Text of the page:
In the process, the company would grow ~2x again to $26MM of revenue. It would set its sights firmly on 2020 with a plan to enter 372 more cities/towns to continue scaling.
The tailwinds were blowing in the correct direction.
To improve business margins, Lenskart would make a slew of strategic changes.
The biggest would be to start its own in-house label, John Jacobs, that would be an affordable premium eyewear brand. By creating its own brand, it would further improve the supply chain and create more value for the company.
The brand alone would contribute to $14MM of the company’s $50MM of revenue in 2017.
In line with margin and profitability improvement, the company would continue to invest in manufacturing and technology. With almost $30MM in tech investment every year, Lenskart would continue to improve its supply chain.
It would end up creating a manufacturing facility that allowed it to create 100K frames every month, which would help bring down the cost of eyewear by another 30%.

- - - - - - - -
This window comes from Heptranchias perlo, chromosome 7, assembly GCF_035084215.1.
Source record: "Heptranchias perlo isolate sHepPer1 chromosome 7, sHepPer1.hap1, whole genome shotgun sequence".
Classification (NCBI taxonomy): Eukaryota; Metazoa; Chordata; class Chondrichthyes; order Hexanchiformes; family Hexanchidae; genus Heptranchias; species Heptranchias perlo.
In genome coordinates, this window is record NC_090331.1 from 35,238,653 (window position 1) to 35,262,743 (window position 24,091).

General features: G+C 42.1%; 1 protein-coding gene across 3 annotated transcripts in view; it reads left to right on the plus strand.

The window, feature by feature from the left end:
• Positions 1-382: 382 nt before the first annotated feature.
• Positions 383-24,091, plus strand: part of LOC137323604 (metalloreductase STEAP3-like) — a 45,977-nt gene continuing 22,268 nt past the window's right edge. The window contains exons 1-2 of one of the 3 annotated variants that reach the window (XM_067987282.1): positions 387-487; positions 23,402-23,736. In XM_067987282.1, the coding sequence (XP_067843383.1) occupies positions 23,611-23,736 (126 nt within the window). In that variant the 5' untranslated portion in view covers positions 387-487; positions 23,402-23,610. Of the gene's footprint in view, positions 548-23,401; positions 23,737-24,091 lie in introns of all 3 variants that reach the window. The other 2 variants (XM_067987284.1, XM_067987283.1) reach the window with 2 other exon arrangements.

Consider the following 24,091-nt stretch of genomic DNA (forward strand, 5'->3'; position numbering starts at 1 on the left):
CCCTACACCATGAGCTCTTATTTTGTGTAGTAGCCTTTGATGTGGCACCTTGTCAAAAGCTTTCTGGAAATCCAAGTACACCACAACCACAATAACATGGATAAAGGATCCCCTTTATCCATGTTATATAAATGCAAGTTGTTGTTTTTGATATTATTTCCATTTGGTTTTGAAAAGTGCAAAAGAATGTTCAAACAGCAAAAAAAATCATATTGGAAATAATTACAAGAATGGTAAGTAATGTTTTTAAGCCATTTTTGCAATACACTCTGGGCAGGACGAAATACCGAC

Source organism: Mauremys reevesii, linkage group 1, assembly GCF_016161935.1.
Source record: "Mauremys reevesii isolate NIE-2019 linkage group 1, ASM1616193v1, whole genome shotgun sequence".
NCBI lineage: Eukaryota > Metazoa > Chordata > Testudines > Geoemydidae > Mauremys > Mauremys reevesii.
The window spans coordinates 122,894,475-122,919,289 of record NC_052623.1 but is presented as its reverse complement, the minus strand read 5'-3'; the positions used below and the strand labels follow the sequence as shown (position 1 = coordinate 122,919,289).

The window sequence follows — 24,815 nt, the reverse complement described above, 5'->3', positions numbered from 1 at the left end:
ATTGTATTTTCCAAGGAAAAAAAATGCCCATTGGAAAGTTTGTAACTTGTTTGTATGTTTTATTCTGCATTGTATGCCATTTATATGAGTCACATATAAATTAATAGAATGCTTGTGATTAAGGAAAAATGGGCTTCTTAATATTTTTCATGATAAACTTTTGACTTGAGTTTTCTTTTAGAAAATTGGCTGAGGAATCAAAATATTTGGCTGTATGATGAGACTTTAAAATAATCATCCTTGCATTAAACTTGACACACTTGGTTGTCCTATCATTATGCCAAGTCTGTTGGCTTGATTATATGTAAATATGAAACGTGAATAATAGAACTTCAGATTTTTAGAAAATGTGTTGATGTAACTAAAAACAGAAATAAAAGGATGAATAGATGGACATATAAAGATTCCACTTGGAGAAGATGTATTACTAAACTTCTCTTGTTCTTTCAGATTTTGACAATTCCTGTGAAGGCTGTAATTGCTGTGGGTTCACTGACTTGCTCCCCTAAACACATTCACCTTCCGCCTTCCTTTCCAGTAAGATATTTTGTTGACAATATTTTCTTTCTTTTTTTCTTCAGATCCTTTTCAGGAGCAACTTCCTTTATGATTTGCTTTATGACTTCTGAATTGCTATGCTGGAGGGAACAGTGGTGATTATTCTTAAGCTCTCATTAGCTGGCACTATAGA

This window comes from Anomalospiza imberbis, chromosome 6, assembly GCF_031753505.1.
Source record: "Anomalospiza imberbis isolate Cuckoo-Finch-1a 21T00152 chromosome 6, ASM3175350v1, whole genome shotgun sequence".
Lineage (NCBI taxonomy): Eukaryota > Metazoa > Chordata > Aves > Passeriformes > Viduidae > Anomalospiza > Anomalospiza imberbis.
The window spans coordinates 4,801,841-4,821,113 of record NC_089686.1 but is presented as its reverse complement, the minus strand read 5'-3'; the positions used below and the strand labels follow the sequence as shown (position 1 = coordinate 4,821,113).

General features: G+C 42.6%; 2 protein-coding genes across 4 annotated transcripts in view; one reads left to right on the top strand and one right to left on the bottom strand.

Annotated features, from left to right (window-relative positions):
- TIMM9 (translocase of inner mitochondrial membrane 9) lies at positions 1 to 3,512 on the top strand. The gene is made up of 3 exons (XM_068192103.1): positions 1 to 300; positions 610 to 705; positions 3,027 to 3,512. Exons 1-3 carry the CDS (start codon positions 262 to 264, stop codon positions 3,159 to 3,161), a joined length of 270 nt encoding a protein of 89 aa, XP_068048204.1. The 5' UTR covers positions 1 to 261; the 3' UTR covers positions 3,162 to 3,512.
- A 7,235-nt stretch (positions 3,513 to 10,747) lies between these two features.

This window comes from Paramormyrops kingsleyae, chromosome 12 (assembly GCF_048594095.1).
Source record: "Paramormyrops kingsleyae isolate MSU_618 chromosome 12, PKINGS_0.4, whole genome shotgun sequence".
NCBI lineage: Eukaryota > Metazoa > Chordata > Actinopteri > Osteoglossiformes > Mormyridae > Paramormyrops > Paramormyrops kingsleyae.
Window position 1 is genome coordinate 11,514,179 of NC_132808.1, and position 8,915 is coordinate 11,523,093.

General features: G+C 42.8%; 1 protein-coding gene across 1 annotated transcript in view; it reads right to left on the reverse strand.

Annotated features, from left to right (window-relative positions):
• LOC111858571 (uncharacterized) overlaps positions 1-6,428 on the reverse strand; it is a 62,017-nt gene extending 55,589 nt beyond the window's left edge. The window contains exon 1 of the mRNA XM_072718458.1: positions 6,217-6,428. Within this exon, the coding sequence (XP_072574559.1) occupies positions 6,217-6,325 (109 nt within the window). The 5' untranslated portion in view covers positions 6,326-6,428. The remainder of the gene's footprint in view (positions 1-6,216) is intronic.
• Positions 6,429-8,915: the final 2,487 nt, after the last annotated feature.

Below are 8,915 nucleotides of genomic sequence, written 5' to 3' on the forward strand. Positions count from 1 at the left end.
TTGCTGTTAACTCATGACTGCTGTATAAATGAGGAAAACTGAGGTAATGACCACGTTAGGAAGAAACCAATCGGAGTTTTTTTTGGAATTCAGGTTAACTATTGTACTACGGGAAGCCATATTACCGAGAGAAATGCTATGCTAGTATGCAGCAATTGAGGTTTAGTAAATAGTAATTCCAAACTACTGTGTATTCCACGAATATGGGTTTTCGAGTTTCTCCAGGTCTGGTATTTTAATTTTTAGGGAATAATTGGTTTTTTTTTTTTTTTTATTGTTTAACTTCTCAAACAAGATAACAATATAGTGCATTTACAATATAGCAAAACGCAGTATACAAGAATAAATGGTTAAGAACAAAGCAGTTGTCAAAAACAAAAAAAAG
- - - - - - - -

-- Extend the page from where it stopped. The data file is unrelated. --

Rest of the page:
In the process of zooming into the supply chain, the company had reached a valuation of $460MM. On the back of $90MM of revenue in 2018-19, it would be at 5x revenue. Lenskart’s activities would also help it improve its losses, growing while maintaining burn at a constant rate.
Contributing to a large share of organized eyewear sales, Lenskart was now in the big league.
A Visionary Brand
While spectacles tend to be infrequent purchases, increasing incomes would allow people to purchase multiple eyewear or lenses simultaneously.
By making eyewear affordable, Lenksart was going deeper into a customer’s wallet by allowing her to make more purchases. No longer viewed only as a tool to see better, spectacles were now also beginning to be a fashion accessory.
While subconsciously priming consumers into purchasing more eyewear, Lenskart also got into the contact lenses market. To improve its in-store experience, it made a slew of acquisitions resulting in a future looking 500th store.
As the brand proliferated, Lenksart has begun to be more ubiquitous. The likely fundraise is to help it cement its position as a go-to brand for eyewear, and dominate the eyewear market, both in India and South East Asia
With hard lessons learnt, and many pivots, Lenskart looks poised to shape India’s vision.